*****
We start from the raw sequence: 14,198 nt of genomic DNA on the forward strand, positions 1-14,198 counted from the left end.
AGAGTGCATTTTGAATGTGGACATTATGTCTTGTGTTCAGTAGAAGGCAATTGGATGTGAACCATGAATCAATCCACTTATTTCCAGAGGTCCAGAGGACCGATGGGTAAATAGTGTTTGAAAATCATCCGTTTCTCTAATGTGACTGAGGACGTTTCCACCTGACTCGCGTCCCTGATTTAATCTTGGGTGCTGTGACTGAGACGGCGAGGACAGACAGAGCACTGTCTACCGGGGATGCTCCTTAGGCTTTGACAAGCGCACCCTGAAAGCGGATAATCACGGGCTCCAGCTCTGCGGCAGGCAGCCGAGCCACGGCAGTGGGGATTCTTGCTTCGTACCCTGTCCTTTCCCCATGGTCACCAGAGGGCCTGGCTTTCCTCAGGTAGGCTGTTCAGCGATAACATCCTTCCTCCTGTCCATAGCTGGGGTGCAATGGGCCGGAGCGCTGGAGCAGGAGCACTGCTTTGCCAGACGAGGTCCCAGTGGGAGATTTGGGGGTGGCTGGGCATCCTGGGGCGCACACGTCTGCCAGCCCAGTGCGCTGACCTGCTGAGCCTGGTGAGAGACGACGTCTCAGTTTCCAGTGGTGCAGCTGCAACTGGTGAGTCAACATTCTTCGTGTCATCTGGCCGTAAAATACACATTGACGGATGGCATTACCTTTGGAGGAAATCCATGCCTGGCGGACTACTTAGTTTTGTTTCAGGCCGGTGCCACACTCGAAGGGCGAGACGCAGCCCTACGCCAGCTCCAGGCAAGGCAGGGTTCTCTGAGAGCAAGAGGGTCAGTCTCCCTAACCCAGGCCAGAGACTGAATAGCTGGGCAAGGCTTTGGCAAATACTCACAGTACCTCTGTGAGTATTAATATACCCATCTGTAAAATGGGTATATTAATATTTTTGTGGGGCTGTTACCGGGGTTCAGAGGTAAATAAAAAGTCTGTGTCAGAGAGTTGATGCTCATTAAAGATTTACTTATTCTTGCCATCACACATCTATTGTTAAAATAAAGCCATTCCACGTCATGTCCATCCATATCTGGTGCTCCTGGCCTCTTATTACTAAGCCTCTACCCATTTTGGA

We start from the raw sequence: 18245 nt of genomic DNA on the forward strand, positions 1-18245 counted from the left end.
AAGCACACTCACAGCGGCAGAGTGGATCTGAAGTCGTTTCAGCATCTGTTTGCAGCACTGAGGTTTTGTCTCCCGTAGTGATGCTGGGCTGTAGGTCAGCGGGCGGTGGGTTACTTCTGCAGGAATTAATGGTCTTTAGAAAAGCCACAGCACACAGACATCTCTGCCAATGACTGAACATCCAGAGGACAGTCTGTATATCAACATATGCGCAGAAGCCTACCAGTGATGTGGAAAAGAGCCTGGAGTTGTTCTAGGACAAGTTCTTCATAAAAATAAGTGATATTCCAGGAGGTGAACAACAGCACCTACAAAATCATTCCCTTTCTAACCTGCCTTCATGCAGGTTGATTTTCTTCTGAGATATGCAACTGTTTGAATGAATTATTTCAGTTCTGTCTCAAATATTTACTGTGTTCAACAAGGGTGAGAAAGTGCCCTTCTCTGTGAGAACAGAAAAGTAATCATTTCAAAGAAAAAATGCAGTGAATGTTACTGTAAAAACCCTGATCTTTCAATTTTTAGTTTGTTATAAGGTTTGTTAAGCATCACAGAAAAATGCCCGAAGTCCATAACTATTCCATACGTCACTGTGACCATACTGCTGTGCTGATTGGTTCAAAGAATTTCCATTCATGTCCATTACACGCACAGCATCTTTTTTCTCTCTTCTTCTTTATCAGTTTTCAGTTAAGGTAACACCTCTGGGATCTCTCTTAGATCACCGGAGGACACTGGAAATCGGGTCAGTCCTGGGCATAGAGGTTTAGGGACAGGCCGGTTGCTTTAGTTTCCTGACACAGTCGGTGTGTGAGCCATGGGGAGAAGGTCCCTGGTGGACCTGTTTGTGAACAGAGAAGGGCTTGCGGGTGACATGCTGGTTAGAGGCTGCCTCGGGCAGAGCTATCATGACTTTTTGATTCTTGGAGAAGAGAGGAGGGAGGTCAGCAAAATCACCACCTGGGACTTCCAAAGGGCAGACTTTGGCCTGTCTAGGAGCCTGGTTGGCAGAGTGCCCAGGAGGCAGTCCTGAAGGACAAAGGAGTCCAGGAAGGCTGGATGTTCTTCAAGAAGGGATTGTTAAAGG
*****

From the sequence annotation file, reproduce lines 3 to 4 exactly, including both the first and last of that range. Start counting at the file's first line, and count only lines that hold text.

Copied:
We start from the raw sequence: 18245 nt of genomic DNA on the forward strand, positions 1-18245 counted from the left end.
AAGCACACTCACAGCGGCAGAGTGGATCTGAAGTCGTTTCAGCATCTGTTTGCAGCACTGAGGTTTTGTCTCCCGTAGTGATGCTGGGCTGTAGGTCAGCGGGCGGTGGGTTACTTCTGCAGGAATTAATGGTCTTTAGAAAAGCCACAGCACACAGACATCTCTGCCAATGACTGAACATCCAGAGGACAGTCTGTATATCAACATATGCGCAGAAGCCTACCAGTGATGTGGAAAAGAGCCTGGAGTTGTTCTAGGACAAGTTCTTCATAAAAATAAGTGATATTCCAGGAGGTGAACAACAGCACCTACAAAATCATTCCCTTTCTAACCTGCCTTCATGCAGGTTGATTTTCTTCTGAGATATGCAACTGTTTGAATGAATTATTTCAGTTCTGTCTCAAATATTTACTGTGTTCAACAAGGGTGAGAAAGTGCCCTTCTCTGTGAGAACAGAAAAGTAATCATTTCAAAGAAAAAATGCAGTGAATGTTACTGTAAAAACCCTGATCTTTCAATTTTTAGTTTGTTATAAGGTTTGTTAAGCATCACAGAAAAATGCCCGAAGTCCATAACTATTCCATACGTCACTGTGACCATACTGCTGTGCTGATTGGTTCAAAGAATTTCCATTCATGTCCATTACACGCACAGCATCTTTTTTCTCTCTTCTTCTTTATCAGTTTTCAGTTAAGGTAACACCTCTGGGATCTCTCTTAGATCACCGGAGGACACTGGAAATCGGGTCAGTCCTGGGCATAGAGGTTTAGGGACAGGCCGGTTGCTTTAGTTTCCTGACACAGTCGGTGTGTGAGCCATGGGGAGAAGGTCCCTGGTGGACCTGTTTGTGAACAGAGAAGGGCTTGCGGGTGACATGCTGGTTAGAGGCTGCCTCGGGCAGAGCTATCATGACTTTTTGATTCTTGGAGAAGAGAGGAGGGAGGTCAGCAAAATCACCACCTGGGACTTCCAAAGGGCAGACTTTGGCCTGTCTAGGAGCCTGGTTGGCAGAGTGCCCAGGAGGCAGTCCTGAAGGACAAAGGAGTCCAGGAAGGCTGGATGTTCTTCAAGAAGGGATTGTTAAAGG